From a commercial perspective, this is understandable. With annual profits measured in the billions, profit lines measured in the millions are not compelling for a bank if the regulatory risks have grown too complex to manage. From a U.S. policy perspective, the consequences are a matter for concern.
By virtue of their size and sophistication, the world’s biggest banks are more equipped than most to manage risk in markets with elevated levels of illicit financial activity. When these institutions exit a jurisdiction or line of business, they create a vacuum that is likely to be filled by institutions less sensitive to, or less capable of managing, the risks involved.
For instance, in 2010 Wachovia received a $160 million penalty for compliance failures that saw drug-money laundered through exchange houses in Mexico. As a result, Wachovia terminated relationships with all exchange houses worldwide. Barclays, another exchange house service provider, has also reduced its exposure to the sector. However, in many parts of the world,exchange houses remain the most competitive and responsible providers of remittance services for low-paid workers. Their activities will continue, with or without these banking giants.
Similarly, JPMorgan Chase has stopped offering clearing services to 500 foreign banks and halted new business with its foreign correspondent partners. Credit Suisse and Barclays wealth management divisions are withdrawing from dozens of markets due to the cost of anti-money laundering programs, while HSBC has reportedly ceased a range of activities in Asia and Latin America while attempting to leave Iraq.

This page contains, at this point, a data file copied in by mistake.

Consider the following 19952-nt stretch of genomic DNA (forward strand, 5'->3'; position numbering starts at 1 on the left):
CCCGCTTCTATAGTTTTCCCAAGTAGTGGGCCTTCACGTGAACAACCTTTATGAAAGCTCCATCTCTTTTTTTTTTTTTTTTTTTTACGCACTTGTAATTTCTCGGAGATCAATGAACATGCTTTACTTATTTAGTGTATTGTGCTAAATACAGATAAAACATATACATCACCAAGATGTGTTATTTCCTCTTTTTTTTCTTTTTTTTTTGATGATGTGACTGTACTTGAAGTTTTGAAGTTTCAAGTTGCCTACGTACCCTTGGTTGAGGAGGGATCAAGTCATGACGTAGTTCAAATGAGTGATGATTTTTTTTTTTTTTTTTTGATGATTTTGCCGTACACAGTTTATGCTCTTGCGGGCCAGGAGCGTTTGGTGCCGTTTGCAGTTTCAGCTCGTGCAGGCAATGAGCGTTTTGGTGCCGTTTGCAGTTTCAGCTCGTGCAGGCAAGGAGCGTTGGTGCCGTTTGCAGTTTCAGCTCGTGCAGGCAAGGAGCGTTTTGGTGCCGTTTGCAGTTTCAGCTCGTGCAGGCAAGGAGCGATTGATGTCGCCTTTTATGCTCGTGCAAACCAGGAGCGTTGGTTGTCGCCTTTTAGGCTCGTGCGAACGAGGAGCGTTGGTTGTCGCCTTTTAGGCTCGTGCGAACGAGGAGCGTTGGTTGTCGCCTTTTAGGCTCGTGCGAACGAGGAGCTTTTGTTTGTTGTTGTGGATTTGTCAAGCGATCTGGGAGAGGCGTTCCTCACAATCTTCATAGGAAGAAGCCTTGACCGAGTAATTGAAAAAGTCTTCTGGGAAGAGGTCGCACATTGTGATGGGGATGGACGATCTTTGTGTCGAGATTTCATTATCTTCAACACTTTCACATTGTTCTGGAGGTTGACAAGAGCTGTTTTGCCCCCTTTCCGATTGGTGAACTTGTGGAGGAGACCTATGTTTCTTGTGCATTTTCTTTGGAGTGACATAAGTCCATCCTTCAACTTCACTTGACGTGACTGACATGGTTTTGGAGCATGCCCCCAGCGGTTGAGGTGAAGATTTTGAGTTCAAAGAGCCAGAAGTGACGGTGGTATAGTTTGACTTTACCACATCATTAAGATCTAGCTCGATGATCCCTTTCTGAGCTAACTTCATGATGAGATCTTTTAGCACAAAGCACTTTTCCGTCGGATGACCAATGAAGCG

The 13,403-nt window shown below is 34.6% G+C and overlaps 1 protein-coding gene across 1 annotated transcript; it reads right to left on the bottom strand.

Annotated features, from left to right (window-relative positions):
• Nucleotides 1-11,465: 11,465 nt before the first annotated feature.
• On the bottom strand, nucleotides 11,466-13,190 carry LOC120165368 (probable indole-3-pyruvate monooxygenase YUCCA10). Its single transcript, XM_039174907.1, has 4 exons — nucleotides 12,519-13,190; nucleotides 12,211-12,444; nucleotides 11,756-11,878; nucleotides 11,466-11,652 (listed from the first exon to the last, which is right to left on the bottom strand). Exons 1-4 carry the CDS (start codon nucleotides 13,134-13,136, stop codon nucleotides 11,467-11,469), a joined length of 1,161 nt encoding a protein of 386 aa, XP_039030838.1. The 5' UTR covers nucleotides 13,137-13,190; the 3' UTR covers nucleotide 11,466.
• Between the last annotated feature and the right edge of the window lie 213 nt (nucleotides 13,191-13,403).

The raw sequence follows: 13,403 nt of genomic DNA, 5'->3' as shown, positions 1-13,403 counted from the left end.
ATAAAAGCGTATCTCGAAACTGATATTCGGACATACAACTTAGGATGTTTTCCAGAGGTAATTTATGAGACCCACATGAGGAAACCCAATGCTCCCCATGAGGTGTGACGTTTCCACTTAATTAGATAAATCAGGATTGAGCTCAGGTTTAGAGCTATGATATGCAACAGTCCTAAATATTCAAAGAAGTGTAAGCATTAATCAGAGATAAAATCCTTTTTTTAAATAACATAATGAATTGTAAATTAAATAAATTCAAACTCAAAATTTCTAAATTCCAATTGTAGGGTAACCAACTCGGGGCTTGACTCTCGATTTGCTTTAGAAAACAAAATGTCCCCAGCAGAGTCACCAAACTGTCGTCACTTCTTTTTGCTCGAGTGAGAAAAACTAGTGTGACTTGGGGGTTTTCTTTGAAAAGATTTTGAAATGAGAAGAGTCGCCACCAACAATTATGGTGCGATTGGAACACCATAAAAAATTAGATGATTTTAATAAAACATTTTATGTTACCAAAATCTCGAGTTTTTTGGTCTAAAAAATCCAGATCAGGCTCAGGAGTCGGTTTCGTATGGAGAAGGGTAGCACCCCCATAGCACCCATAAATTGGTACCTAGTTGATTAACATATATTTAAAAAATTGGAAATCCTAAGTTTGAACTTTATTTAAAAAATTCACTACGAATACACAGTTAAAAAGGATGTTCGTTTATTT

The withdrawal of these institutions will make life harder for those charged with disrupting individuals and organizations engaged in illicit finance. As global banks withdraw, risk management will shift from the hands of the best-resourced institutions that offer regulators important visibility to others that are potentially less regulated, less transparent and less accountable.
To halt this trend, thought must be given to incentivizing established institutions to invest in managing sophisticated risk types. If Washington and London wish to preserve their global economic and financial leverage, a renewed spirit of cooperation is needed between government and the private sector to reduce the illicit finance knowledge gap and the fear it appears to have created. Effective cooperation between banks and regulators must promote confidence, in addition to caution; good faith efforts to control complex risks should be recognized; and the economic benefits of leading financial institutions operating globally deserves renewed attention.
Financial institutions should be encouraged to move compliance to comprehension, where forward-looking policies can enable the sophisticated understanding and confident management of dynamic illicit finance risk. At stake is nothing less than the integrity of the financial system, the global economic growth it supports, and our national security.